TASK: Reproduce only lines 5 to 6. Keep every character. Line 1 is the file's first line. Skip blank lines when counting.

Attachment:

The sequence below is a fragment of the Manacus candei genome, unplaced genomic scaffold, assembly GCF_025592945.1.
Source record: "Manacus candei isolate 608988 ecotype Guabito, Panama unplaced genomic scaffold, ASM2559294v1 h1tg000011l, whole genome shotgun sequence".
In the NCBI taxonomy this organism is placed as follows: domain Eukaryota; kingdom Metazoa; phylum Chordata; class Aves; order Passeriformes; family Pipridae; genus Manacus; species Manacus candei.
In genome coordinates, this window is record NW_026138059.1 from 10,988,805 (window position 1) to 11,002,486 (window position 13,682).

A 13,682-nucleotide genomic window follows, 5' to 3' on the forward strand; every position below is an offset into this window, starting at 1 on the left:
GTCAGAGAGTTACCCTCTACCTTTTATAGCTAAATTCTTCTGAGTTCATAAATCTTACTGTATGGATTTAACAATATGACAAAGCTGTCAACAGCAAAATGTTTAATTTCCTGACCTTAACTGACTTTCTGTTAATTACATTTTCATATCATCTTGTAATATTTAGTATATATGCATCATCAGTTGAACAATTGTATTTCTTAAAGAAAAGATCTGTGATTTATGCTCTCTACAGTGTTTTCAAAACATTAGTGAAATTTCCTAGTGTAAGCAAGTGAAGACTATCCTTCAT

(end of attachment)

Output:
A 13,682-nucleotide genomic window follows, 5' to 3' on the forward strand; every position below is an offset into this window, starting at 1 on the left:
GTCAGAGAGTTACCCTCTACCTTTTATAGCTAAATTCTTCTGAGTTCATAAATCTTACTGTATGGATTTAACAATATGACAAAGCTGTCAACAGCAAAATGTTTAATTTCCTGACCTTAACTGACTTTCTGTTAATTACATTTTCATATCATCTTGTAATATTTAGTATATATGCATCATCAGTTGAACAATTGTATTTCTTAAAGAAAAGATCTGTGATTTATGCTCTCTACAGTGTTTTCAAAACATTAGTGAAATTTCCTAGTGTAAGCAAGTGAAGACTATCCTTCAT